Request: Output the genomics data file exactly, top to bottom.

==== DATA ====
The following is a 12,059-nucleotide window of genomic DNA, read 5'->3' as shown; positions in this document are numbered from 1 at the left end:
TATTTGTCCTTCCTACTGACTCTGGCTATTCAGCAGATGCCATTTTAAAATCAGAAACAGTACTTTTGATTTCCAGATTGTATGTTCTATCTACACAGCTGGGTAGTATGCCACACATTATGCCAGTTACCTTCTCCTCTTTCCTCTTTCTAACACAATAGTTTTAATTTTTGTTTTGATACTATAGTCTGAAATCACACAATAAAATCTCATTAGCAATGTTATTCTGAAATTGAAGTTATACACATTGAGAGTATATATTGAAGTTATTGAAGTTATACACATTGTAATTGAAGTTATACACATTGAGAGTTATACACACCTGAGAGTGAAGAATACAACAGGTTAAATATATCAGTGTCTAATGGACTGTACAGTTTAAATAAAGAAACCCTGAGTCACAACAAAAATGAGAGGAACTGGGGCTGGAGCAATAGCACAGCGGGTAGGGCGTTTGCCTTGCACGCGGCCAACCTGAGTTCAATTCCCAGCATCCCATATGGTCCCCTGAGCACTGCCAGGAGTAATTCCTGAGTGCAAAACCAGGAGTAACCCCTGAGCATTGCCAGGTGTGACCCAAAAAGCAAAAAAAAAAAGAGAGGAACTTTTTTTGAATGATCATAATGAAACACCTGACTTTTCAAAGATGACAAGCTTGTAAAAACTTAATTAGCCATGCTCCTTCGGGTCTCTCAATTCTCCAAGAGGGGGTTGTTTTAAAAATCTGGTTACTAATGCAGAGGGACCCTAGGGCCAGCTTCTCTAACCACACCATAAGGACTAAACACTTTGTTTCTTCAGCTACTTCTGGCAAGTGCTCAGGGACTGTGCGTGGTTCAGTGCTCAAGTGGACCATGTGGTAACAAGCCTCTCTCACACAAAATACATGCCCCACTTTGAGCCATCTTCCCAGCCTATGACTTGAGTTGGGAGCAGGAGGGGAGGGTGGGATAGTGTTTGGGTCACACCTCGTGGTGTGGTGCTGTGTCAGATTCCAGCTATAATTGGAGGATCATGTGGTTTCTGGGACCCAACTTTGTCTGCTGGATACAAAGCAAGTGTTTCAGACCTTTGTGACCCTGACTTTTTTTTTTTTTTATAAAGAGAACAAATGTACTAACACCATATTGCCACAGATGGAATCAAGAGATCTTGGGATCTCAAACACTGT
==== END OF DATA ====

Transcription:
The following is a 12,059-nucleotide window of genomic DNA, read 5'->3' as shown; positions in this document are numbered from 1 at the left end:
TATTTGTCCTTCCTACTGACTCTGGCTATTCAGCAGATGCCATTTTAAAATCAGAAACAGTACTTTTGATTTCCAGATTGTATGTTCTATCTACACAGCTGGGTAGTATGCCACACATTATGCCAGTTACCTTCTCCTCTTTCCTCTTTCTAACACAATAGTTTTAATTTTTGTTTTGATACTATAGTCTGAAATCACACAATAAAATCTCATTAGCAATGTTATTCTGAAATTGAAGTTATACACATTGAGAGTATATATTGAAGTTATTGAAGTTATACACATTGTAATTGAAGTTATACACATTGAGAGTTATACACACCTGAGAGTGAAGAATACAACAGGTTAAATATATCAGTGTCTAATGGACTGTACAGTTTAAATAAAGAAACCCTGAGTCACAACAAAAATGAGAGGAACTGGGGCTGGAGCAATAGCACAGCGGGTAGGGCGTTTGCCTTGCACGCGGCCAACCTGAGTTCAATTCCCAGCATCCCATATGGTCCCCTGAGCACTGCCAGGAGTAATTCCTGAGTGCAAAACCAGGAGTAACCCCTGAGCATTGCCAGGTGTGACCCAAAAAGCAAAAAAAAAAAGAGAGGAACTTTTTTTGAATGATCATAATGAAACACCTGACTTTTCAAAGATGACAAGCTTGTAAAAACTTAATTAGCCATGCTCCTTCGGGTCTCTCAATTCTCCAAGAGGGGGTTGTTTTAAAAATCTGGTTACTAATGCAGAGGGACCCTAGGGCCAGCTTCTCTAACCACACCATAAGGACTAAACACTTTGTTTCTTCAGCTACTTCTGGCAAGTGCTCAGGGACTGTGCGTGGTTCAGTGCTCAAGTGGACCATGTGGTAACAAGCCTCTCTCACACAAAATACATGCCCCACTTTGAGCCATCTTCCCAGCCTATGACTTGAGTTGGGAGCAGGAGGGGAGGGTGGGATAGTGTTTGGGTCACACCTCGTGGTGTGGTGCTGTGTCAGATTCCAGCTATAATTGGAGGATCATGTGGTTTCTGGGACCCAACTTTGTCTGCTGGATACAAAGCAAGTGTTTCAGACCTTTGTGACCCTGACTTTTTTTTTTTTTTATAAAGAGAACAAATGTACTAACACCATATTGCCACAGATGGAATCAAGAGATCTTGGGATCTCAAACACTGT